Cu­ri­ous about the story be­hind the many palaces in Ber­lin, Serene Tseng sets off to dis­cover them.

Where Berlin - - CONTENTS -

Set off on the trail of the Ho­hen­zollerns, from Prus­sian kings and their palaces to images of a by­gone era.

The mere ut­ter­ance of their name brings back images of grand palaces built dur­ing a by­gone era. The House of Ho­hen­zollern of Bran­den­burg- Prus­sia came to power in 1415 and pro­duced Prus­sian kings and em­per­ors for the fol­low­ing 500 years, but while the royal fam­ily may have ended their rule af­ter WWI, traces of their in­flu­ence are still ev­i­dent through­out Ber­lin. A fun way to learn about the fam­ily’s his­tory is by vis­it­ing the KPM porce­lain fac­tory mu­seum (p. 36), which traces cen­turies of Ho­hen­zollern his­tory, hand-painted on the porce­lain they had made for their palaces.

As the rul­ing fam­ily, the Ho­hen­zollerns had the means to com­mis­sion many of the palaces in Ber­lin, the most fa­mous be­ing Char­lot­ten­burg Palace. Built in 1695 for So­phie Char­lotte, wife of King Friedrich I, it was meant to be an idyl­lic sum­mer palace, com­plete with beau­ti­ful Baroque and Ro­coco ar­chi­tec­ture, a belvedere, and gar­den. Nowa­days, the palace houses a mu­seum with Ho­hen­zollern ar­ti­facts. Not far from the Schloß is the late-18th­cen­tury Belle­vue Palace, now the of­fi­cial res­i­dence of the pres­i­dent of Ger­many. Sit­u­ated in­side Tier­garten park, its lo­ca­tion gives the cleanly- de­signed palace its name, mean­ing “beau­ti­ful view” in French. In eastern Ber­lin is the Friedrichs­felde Palace, now part of the Tier­park zoo. Sev­eral princes and princesses were born in this late-17th- cen­tury palace, in­clud­ing Louis Fer­di­nand, the grand­son of So­phie Char­lotte. In its later his­tory, the palace was oc­cu­pied by the Red Army af­ter WWII and had a ca­reer change dur­ing the Cold War, serv­ing as a store­house and an­i­mal clinic for the Tier­park. Far­ther south is the Köpenick Palace, the old­est of them all. Built in 1558 as the hunt­ing lodge for Elec­tor Joachim II Hec­tor, this Re­nais­sance cas­tle sits on the foun­da­tions of a 6th- cen­tury Slavic cas­tle. But the most fa­mous of them all is the Schloß Sanssouci in Pots­dam, which was built in the in­tri­cate Ro­coco style for Friedrich the Great as his place of retreat from hec­tic Ber­lin.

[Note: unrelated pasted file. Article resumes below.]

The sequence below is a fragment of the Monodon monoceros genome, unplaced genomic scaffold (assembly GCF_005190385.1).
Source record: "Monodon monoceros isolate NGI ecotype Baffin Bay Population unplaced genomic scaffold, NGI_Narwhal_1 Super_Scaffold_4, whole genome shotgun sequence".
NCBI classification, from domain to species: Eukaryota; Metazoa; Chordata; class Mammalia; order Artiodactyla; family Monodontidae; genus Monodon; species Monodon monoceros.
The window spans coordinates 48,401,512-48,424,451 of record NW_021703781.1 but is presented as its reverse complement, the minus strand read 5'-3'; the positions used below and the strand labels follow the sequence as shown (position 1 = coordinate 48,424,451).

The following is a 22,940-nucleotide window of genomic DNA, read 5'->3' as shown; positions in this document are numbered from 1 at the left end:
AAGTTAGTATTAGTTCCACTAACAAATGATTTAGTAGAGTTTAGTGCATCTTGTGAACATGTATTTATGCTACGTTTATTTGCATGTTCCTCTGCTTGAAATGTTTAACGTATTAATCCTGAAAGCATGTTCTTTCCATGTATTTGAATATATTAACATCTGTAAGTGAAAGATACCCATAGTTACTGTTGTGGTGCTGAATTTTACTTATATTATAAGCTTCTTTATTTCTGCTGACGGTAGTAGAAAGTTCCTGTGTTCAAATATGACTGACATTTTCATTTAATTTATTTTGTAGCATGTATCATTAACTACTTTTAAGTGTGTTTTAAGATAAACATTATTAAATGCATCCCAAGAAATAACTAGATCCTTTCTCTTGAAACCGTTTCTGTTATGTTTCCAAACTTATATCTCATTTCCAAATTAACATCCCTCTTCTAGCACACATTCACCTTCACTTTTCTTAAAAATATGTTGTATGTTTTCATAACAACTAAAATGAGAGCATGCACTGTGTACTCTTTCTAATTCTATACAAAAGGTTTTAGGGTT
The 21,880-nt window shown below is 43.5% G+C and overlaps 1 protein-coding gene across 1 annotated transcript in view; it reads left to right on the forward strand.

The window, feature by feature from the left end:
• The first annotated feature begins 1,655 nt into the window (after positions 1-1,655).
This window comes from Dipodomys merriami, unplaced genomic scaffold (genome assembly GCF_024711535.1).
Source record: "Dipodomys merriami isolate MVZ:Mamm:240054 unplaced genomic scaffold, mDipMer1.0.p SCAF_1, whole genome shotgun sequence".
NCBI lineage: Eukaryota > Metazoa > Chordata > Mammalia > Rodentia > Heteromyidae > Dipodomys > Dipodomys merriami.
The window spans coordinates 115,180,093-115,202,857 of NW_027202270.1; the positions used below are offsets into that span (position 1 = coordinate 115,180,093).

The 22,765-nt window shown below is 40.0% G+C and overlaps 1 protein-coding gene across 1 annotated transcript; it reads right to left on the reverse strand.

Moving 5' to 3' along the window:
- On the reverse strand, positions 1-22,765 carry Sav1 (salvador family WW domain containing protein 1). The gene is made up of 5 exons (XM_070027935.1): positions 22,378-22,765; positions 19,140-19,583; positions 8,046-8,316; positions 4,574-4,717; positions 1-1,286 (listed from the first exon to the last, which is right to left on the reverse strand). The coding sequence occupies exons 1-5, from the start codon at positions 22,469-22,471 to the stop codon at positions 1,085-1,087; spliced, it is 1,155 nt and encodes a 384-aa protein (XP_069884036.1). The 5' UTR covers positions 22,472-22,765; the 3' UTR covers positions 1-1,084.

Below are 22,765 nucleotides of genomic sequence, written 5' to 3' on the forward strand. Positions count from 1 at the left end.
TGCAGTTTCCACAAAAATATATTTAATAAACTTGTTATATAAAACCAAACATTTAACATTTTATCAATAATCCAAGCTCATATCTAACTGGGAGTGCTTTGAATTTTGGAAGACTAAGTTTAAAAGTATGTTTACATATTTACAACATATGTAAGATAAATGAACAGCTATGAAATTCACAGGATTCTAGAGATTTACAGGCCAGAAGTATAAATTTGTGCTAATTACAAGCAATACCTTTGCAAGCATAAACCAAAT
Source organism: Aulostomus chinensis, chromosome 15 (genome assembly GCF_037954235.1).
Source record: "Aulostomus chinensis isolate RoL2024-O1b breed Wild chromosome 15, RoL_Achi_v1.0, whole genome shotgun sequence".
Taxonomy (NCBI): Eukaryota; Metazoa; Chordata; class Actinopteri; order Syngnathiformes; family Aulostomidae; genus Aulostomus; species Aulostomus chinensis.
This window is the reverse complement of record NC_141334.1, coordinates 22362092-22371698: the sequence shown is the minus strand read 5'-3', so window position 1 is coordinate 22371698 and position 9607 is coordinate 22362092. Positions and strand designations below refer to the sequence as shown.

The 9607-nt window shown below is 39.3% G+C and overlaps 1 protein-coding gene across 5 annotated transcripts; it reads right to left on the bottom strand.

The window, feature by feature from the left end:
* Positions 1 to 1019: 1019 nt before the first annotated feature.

"The mere ut­ter­ance of their name brings back images of grand palaces."

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